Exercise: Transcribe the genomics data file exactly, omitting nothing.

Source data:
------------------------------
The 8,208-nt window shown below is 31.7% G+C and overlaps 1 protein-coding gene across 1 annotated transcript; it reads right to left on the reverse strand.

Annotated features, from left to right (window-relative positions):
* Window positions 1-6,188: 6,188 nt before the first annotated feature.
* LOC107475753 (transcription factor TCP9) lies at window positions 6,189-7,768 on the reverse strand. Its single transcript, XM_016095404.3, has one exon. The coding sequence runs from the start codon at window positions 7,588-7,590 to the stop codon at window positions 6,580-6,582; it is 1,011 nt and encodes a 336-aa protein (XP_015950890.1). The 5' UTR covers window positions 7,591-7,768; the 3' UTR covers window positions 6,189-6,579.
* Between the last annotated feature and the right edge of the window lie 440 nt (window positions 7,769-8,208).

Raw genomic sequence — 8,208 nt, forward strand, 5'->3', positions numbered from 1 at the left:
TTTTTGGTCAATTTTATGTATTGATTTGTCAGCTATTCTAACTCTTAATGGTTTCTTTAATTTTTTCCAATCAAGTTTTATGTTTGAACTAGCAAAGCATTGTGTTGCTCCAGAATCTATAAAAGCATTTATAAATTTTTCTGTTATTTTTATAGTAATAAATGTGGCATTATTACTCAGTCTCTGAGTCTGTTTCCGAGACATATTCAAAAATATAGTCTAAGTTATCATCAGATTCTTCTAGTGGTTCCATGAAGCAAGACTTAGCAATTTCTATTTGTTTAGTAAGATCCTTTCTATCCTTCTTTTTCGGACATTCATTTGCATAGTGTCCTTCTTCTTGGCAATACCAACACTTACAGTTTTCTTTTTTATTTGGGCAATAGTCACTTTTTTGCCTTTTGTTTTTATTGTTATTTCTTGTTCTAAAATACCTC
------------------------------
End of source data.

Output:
The 8,208-nt window shown below is 31.7% G+C and overlaps 1 protein-coding gene across 1 annotated transcript; it reads right to left on the reverse strand.

Annotated features, from left to right (window-relative positions):
* Window positions 1-6,188: 6,188 nt before the first annotated feature.
* LOC107475753 (transcription factor TCP9) lies at window positions 6,189-7,768 on the reverse strand. Its single transcript, XM_016095404.3, has one exon. The coding sequence runs from the start codon at window positions 7,588-7,590 to the stop codon at window positions 6,580-6,582; it is 1,011 nt and encodes a 336-aa protein (XP_015950890.1). The 5' UTR covers window positions 7,591-7,768; the 3' UTR covers window positions 6,189-6,579.
* Between the last annotated feature and the right edge of the window lie 440 nt (window positions 7,769-8,208).

Raw genomic sequence — 8,208 nt, forward strand, 5'->3', positions numbered from 1 at the left:
TTTTTGGTCAATTTTATGTATTGATTTGTCAGCTATTCTAACTCTTAATGGTTTCTTTAATTTTTTCCAATCAAGTTTTATGTTTGAACTAGCAAAGCATTGTGTTGCTCCAGAATCTATAAAAGCATTTATAAATTTTTCTGTTATTTTTATAGTAATAAATGTGGCATTATTACTCAGTCTCTGAGTCTGTTTCCGAGACATATTCAAAAATATAGTCTAAGTTATCATCAGATTCTTCTAGTGGTTCCATGAAGCAAGACTTAGCAATTTCTATTTGTTTAGTAAGATCCTTTCTATCCTTCTTTTTCGGACATTCATTTGCATAGTGTCCTTCTTCTTGGCAATACCAACACTTACAGTTTTCTTTTTTATTTGGGCAATAGTCACTTTTTTGCCTTTTGTTTTTATTGTTATTTCTTGTTCTAAAATACCTC